1.  What is the SAT and where does it come from?
The SAT is an entrance exam used by most colleges and universities to make admission decisions. It is a multiple-choice, pencil-and-paper test which comes from the Educational Testing Service (ETS). ETS is paid by The College Board to create the test. Both groups are private companies.

2.  Why did the SAT change in 2016?
According to the College Board, the SAT was revised to better focus on testing the skills and knowledge that matter most for college and career success.

3.  What is on the SAT?
The SAT exam is divided into two types, SAT Reasoning Test  (SAT 1) and SATSubject Tests (SAT 2).

There are two SAT 1 sections:
·  Math
·  Evidence-Based Reading and Writing
The SAT also includes an optional Essay section. SAT Essay scores are reported separately from overall test scores. Some colleges may require that you complete the SAT Essay. You can confirm each college’s admissions policies on the school website.

SAT 2 contains separately several subject tests as math, physics, chemistry, biology, history, geography, literature and several languages

4.  When should I take the SAT?
The SAT exam is offered nationally every year in August, October, November, December, March, May, and June. 

5.  How long is the SAT?
The SAT is 3 hours long. If you choose to take The SAT with Essay, the test will be 3 hours and 50 minutes. For detailed information you can visit SAT Exam page.

6.  How is the SAT scored?
The SAT score is based out of 1600 points-800 points for the Math section and 800 points for Evidence-Based Reading and Writing. The optional essay will receive a separate score. For detailed information you can visit Calculate SAT Score page.

7.  How Important Are SAT Scores?
The weight placed on SAT scores varies from school to school. Colleges and universities also consider high school grade point average and academic transcript, letters of recommendation, interviews, and personal essays when deciding on admissions. For more specific information about the weight of your scores, contact the admissions offices of the schools to which you will apply or you can consult with  The Princeton Review Azerbaijan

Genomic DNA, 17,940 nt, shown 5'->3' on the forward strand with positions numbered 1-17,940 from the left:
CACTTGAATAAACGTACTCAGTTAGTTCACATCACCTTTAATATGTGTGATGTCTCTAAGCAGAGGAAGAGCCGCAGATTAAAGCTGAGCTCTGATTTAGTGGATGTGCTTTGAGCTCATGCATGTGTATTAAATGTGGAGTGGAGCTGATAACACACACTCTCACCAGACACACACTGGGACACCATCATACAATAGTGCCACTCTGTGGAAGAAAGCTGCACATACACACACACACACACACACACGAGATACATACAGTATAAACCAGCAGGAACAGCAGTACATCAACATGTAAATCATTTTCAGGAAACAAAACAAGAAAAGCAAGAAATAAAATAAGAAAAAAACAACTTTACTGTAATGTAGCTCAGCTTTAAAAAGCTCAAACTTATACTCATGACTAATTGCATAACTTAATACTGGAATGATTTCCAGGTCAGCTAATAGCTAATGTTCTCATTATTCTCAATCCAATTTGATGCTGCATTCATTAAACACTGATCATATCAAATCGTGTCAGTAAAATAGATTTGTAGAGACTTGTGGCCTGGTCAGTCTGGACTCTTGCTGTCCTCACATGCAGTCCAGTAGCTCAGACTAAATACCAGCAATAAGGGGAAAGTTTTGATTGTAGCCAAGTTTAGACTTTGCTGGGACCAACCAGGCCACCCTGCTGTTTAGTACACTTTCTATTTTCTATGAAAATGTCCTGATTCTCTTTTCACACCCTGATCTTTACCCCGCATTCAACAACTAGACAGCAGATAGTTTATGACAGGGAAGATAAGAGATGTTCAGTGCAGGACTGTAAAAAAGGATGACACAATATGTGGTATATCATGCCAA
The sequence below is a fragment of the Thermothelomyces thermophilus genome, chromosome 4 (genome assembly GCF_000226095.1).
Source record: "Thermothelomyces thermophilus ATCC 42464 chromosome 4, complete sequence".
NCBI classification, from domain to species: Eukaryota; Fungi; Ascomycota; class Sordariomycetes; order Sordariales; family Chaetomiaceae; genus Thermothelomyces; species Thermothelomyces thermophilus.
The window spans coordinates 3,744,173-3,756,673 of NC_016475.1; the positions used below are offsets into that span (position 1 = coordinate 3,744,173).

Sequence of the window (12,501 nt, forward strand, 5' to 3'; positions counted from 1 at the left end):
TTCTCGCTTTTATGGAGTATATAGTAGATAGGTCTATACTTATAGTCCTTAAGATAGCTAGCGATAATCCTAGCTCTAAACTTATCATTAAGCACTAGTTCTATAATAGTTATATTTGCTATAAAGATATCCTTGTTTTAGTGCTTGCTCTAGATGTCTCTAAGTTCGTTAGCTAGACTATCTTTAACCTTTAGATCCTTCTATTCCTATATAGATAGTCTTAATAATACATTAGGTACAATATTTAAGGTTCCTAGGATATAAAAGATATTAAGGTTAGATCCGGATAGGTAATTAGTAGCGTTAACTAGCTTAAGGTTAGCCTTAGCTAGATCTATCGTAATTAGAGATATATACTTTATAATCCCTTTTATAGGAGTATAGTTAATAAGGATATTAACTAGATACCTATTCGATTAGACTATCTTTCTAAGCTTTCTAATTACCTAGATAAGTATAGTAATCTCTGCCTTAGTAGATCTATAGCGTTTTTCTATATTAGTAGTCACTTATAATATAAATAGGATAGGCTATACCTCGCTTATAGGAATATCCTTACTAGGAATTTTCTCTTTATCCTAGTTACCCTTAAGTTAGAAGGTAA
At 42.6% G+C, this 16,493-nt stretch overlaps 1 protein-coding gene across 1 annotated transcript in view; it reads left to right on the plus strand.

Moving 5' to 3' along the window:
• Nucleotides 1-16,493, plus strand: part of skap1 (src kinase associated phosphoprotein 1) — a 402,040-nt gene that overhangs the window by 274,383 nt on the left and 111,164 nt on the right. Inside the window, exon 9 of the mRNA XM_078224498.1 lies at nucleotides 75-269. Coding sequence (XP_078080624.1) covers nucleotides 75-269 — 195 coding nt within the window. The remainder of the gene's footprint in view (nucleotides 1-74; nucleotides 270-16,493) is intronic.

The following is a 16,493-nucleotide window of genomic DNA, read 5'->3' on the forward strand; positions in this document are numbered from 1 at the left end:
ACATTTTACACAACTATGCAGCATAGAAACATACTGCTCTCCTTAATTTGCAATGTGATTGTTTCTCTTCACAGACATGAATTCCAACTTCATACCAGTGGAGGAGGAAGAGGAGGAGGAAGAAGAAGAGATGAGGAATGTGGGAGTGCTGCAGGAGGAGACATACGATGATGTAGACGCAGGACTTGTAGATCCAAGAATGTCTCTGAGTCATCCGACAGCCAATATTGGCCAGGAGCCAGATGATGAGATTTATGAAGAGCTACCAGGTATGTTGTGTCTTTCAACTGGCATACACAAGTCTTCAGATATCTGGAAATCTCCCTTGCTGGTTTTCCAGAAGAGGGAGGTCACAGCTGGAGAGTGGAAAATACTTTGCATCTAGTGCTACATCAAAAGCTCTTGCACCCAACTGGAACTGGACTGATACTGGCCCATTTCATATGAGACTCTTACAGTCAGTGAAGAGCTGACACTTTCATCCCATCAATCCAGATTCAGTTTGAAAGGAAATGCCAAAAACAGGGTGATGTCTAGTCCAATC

8.  Will wrong answers lower the SAT scores?
No, students will simply get points for the questions they answer correctly.

9.  How long does it take to get my scores back?
The scores are usually mailed out 4-6 weeks after you take the test. You may also look up your scores online through the College Board website two weeks after your exam at

10.  How many times can the SAT be retaken?
The SAT can be taken an unlimited number of times.

11.  When should I take the SAT?
You should take the SAT when you feel prepared and have taken enough practice tests tofeel ready. Students typically take the test during the their  junior year in high school or during the first part of their senior year.

12.  Do I really need test prep?
ABSOLUTELY! Especially if you have not been taught in the US or don’t have the same experience of taking standardized tests as US educated students. The good news is that at The Princeton Review Azerbaijan we are specially gifted at helping international students prepare for these exams.

13.  How long do I need for test prep?
First, decide which standardized tests you are taking and when. Allow a minimum of three months prep time prior to the test date. Do not wait until last minute.

14.  Why should I prepare for the SAT at the Princeton Review of Azerbaijan?
If you want a 1400 or higher on your SATs and have the budget to pay for the classes, The Princeton Review Azerbaijan is a great option. It is known for its high-level test prep for students and its method to prioritize the most important parts of the SAT and teach them to you in the most efficient way. So you are not wasting your time learning unnecessary facts. With the Princeton Review SAT prep courses you get access to all on-demand videos, practice tests, and resources the moment you register for the course.

15.  I am a parent- so how can I follow my child’s progress?
You can view your child’s progress by using the tools we make available to teachers, you can then follow along with their practice and access related helpful content.

The Princeton Review Azerbaijan